There may be no better place to experience a diverse array of vivid colors than an Indian spice market. Namely, the famous Devaraja Market in Mysore, India, sells everything from bright flowers to fresh fruits to cones of colorful kumkum powder. Kumkum powder is used for religious and social markings in India, as well as thrown in the air during Holi. The colorful powder can be created with a number of local ingredients for a variety of shades, but the natural kumkum is made with turmeric treated with slaked lime to create the classic deep red color.
Rainbow Mountain, originally known as Vinicunca, can be found in the Andes mountains of Peru. Although an attraction like this feels like it should have always been a part of history, it wasn't until 2015, when the snow covering melted away, revealing the naturally colored mountain underneath. The rainbow-like appearance was formed by mineral sediments from the area, creating the layered hues of gold, lavender, red, and turquoise. Rainbow Mountain falls around 62 miles from Cusco’s city center, and given that it stands more than 16,000 feet above sea level, it’s recommended you spend a few days in the region getting acclimatizing to the high altitude before attempting a hike. The best weather for a memorable trek comes between March and November, with the bluest skies from June to August.
Ria Formosa Natural Park, Portugal
A few times a year, what seems like magically, the salt pans in Portugal’s Ria Formosa Natural Park turn from their standard ocean blue-green color to a pink hue befitting Pantone's 2023 Color of the Year without any human interference. This natural phenomenon is actually created by an algae that exists in salt lakes. It’s the substances made from this specific algae, paired with the high salt content found in these pans, that yields this unique shade. Even better, flamingos love the algae found here and can often be spotted in and around the salty waters from November to March.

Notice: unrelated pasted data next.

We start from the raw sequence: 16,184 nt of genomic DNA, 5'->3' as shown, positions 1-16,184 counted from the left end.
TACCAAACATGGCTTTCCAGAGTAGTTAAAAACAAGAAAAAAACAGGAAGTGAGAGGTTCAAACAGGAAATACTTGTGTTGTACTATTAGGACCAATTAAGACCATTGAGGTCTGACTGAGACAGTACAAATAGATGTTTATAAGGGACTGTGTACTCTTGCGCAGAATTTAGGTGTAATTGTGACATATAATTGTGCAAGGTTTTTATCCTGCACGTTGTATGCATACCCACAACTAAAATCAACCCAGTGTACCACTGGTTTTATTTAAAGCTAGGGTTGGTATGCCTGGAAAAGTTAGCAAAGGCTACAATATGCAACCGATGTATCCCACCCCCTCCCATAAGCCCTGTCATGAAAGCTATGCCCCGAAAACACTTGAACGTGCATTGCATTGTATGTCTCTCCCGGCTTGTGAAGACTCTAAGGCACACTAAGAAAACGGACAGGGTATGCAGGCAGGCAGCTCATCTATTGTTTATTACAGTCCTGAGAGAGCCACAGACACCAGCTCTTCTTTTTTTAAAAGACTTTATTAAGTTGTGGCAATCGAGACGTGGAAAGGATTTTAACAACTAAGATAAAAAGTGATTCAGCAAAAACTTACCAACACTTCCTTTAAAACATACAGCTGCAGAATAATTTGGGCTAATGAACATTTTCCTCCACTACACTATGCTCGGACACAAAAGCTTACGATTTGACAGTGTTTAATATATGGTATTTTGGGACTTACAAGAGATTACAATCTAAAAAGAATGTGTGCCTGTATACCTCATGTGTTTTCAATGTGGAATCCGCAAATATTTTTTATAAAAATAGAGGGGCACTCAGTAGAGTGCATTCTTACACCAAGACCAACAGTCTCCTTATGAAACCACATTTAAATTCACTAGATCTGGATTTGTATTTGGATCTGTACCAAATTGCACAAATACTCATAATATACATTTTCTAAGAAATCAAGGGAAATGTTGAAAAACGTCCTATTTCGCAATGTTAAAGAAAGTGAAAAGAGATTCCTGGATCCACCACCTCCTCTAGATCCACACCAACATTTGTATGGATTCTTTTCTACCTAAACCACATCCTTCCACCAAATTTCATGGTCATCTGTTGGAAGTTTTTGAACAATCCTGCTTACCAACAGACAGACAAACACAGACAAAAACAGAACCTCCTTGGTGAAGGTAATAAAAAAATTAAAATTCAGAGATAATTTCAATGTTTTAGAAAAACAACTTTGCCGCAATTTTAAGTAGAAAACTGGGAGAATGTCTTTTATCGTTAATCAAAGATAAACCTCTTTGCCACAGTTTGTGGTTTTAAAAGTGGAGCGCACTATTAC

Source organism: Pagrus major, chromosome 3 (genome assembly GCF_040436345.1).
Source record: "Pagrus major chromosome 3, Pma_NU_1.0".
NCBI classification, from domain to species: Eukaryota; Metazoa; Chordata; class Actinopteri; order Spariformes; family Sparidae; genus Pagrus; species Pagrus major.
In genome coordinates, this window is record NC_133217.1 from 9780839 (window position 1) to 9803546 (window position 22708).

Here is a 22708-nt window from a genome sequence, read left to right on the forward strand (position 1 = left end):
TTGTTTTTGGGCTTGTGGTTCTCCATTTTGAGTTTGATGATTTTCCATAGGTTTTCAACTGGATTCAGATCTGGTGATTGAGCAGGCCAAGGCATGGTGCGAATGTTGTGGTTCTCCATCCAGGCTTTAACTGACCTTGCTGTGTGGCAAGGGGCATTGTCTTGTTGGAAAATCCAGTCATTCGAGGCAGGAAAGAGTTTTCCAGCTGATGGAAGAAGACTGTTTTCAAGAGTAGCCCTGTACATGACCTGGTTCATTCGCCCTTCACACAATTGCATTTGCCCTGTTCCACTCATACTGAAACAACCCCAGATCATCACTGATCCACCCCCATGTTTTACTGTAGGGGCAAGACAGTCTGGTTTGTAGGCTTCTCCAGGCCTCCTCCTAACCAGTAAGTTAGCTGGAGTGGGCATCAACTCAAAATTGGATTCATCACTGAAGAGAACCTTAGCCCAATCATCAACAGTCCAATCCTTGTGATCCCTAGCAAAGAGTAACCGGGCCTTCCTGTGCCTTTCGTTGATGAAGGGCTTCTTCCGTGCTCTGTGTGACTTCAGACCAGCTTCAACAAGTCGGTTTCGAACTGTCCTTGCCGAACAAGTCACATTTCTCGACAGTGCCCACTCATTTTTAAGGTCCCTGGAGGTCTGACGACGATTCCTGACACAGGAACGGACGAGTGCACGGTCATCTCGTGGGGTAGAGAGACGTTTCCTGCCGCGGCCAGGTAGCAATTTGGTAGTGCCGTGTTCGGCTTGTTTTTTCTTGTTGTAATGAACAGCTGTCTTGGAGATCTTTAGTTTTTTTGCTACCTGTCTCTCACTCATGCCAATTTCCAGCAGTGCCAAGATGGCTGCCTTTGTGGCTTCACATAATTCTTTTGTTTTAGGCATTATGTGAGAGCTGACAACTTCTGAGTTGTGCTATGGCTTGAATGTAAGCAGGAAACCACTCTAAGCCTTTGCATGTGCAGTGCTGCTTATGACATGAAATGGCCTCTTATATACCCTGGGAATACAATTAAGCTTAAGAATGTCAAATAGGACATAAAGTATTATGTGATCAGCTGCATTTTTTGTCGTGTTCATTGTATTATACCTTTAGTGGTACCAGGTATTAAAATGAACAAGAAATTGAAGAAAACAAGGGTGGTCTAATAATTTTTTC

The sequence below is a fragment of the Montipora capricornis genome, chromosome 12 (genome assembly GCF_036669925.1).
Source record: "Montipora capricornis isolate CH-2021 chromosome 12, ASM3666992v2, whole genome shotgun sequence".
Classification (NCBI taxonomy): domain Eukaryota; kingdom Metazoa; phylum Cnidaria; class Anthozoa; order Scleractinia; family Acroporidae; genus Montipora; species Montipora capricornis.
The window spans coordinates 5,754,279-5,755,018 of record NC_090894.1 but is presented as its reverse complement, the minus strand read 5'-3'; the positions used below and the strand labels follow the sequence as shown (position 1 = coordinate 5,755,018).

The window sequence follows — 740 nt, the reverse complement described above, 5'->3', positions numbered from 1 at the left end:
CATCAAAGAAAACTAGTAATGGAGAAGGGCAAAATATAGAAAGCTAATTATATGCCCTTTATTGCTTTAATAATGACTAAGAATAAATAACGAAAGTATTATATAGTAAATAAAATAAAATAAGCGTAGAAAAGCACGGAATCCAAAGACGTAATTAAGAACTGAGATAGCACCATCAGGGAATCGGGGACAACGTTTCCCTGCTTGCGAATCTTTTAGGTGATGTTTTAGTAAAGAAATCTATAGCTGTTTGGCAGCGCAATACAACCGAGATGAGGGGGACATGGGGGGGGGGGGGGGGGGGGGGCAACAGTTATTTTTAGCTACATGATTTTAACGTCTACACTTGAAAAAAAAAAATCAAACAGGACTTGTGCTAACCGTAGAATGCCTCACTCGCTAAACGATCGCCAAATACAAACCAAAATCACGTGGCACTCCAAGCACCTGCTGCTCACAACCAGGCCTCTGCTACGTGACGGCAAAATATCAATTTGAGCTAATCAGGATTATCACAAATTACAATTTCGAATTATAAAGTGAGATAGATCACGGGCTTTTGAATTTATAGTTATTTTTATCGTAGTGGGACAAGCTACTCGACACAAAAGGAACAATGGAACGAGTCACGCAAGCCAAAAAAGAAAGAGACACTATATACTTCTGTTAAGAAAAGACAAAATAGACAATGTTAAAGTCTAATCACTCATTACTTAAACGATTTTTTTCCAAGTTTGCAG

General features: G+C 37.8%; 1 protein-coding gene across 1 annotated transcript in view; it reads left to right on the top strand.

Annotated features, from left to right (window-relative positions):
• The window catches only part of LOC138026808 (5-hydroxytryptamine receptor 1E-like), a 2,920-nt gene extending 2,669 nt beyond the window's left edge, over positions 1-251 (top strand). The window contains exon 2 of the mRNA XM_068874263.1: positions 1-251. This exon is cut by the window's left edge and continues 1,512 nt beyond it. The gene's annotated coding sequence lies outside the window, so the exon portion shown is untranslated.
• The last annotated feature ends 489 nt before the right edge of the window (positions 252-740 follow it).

Burj Al Arab Jumeirah, Dubai
While we love being surrounded by Pantone's 2023 Color of the Year in nature, we also love experiencing the shade in the lap of luxury. Built on a human-made island in Dubai’s Arabian Gulf, Burj Al Arab Jumeirah fits every definition of the word luxury — and the opulent, 8,396-square-foot Royal Suite on the 25th floor takes the cake. The two-floor suite features a marble staircase and elevator, as well as a sitting room, banquet hall, dining room, study, and primary bedroom where everything from the sheets on the rotating canopy bed to the floor-to-ceiling walls are covered in the jewel tone. While the bathroom isn’t painted in Viva Magenta, the stand-alone marble tub still gets an honorable mention in our book.
Cranberry Highway, Wisconsin
Wisconsin may be known for its cheese, but it's also home to miles of cranberry marshes. In fact, the state produces about 60 percent of the country’s cranberries and more than 50 percent of the world’s share. Visitors here will find the Cranberry Highway, which stretches for 50 miles along century-old marshes. The cranberry harvest season happens in fall, specifically from late September to late October, meaning it's the perfect time to admire the cranberry-magenta hues, as well as partake in vine pickings, tastings and samplings, tours, and museum visits. In some places like Wetherby Cranberry Co. in the town of Warrens, you can even don your own pair of waders and get right in.
Havana can easily be identified as one of the most colorful cities in the world. Varying shades of blue, purple, red, and pink line the streets, from vintage cars to old architecture, making this city a prime spot for seeing the Color of the Year. That said, getting to Cuba requires some planning — you need a tourist card (or visa), travel insurance, and a self-certification under one of 12 travel categories of authorized travel to Cuba.
For more Travel & Leisure news, make sure to sign up for our newsletter!
Read the original article on Travel & Leisure.